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Boeing will pay $200 million over 737 Max crashes to settle SEC charges : NPR

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Justin Tallis/AFP via Getty Images

side view of a Boeing 737 Max airplane

Justin Tallis/AFP via Getty Images

Boeing has agreed to pay a $200 million penalty to settle Securities and Exchange Commission charges that the company misled investors and the public about the safety of the 737 Max after two of the planes crashed in 2018 and 2019, killing 346 people.

The SEC charged the Boeing company and its former CEO, Dennis Muilenburg, with “making materially misleading public statements” following the crashes.

Investigators found that both crashes were caused in part by a flawed automated flight control system called MCAS. The SEC says after the first crash in Indonesia in October of 2018, Boeing and then-CEO Muilenburg “knew that MCAS posed an ongoing airplane safety issue, but nevertheless assured the public that the 737 Max airplane was ‘as safe as any that has ever flown the skies’.”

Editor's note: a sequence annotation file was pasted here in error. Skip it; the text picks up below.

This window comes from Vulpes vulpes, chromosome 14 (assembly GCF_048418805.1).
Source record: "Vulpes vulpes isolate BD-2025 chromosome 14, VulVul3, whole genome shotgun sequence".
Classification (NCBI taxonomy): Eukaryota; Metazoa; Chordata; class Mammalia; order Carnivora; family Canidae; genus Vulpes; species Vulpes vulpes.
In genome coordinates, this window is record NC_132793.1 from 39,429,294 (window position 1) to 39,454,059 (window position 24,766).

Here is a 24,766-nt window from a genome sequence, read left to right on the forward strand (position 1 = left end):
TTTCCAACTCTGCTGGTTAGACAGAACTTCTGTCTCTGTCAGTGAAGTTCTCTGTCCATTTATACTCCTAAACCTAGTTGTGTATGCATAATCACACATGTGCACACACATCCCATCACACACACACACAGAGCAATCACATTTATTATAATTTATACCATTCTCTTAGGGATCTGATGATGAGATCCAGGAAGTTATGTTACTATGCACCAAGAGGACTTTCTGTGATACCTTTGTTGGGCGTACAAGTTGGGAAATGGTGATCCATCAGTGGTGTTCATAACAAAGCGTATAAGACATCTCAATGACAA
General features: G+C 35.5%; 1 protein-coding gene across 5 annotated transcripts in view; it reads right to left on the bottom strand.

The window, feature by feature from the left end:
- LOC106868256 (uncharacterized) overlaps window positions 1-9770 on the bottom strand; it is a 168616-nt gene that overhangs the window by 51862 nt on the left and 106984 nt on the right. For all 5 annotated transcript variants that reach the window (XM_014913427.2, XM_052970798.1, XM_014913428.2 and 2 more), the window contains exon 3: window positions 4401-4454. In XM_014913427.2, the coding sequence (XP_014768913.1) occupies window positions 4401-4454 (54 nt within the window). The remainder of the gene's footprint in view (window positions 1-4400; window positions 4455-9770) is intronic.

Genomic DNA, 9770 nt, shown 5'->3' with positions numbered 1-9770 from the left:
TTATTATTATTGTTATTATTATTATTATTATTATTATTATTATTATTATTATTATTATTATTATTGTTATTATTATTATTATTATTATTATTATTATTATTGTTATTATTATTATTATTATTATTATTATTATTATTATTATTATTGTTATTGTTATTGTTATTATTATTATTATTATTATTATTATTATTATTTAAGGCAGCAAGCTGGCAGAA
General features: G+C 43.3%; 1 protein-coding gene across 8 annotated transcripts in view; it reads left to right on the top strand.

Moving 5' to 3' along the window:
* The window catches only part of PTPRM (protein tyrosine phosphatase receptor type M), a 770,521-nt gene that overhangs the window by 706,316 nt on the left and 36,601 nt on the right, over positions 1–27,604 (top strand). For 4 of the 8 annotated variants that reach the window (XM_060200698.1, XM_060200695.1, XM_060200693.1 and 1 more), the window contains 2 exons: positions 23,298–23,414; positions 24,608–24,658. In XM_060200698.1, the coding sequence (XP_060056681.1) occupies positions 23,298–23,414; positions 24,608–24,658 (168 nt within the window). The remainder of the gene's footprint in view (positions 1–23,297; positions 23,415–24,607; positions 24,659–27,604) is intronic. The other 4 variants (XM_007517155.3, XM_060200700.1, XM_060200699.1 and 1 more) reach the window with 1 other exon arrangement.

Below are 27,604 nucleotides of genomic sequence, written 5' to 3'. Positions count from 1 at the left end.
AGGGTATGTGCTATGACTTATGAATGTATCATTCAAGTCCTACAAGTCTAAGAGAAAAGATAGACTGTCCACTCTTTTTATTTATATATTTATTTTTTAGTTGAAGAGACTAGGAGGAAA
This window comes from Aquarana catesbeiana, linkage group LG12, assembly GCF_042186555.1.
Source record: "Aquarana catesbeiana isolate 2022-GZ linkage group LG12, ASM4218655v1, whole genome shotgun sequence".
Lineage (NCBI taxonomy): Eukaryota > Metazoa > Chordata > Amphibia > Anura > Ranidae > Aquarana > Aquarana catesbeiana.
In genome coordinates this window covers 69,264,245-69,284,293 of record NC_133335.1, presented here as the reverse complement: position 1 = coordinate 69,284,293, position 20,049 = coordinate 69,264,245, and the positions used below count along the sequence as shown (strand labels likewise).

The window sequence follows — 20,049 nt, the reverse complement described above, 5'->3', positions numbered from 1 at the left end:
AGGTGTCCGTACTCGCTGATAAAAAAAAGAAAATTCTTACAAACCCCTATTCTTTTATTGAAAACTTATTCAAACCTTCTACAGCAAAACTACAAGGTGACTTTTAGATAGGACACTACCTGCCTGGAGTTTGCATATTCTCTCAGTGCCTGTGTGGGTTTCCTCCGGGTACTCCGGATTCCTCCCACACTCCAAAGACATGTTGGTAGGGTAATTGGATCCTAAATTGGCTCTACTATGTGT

“In times of crisis and tragedy, it is especially important that public companies and executives provide full, fair, and truthful disclosures to the markets,” says SEC Chair Gary Gensler in a statement. “The Boeing Company and its former CEO, Dennis Muilenburg, failed in this most basic obligation.”

Muilenburg has agreed to pay a $1 million penalty to settle the charges against him.

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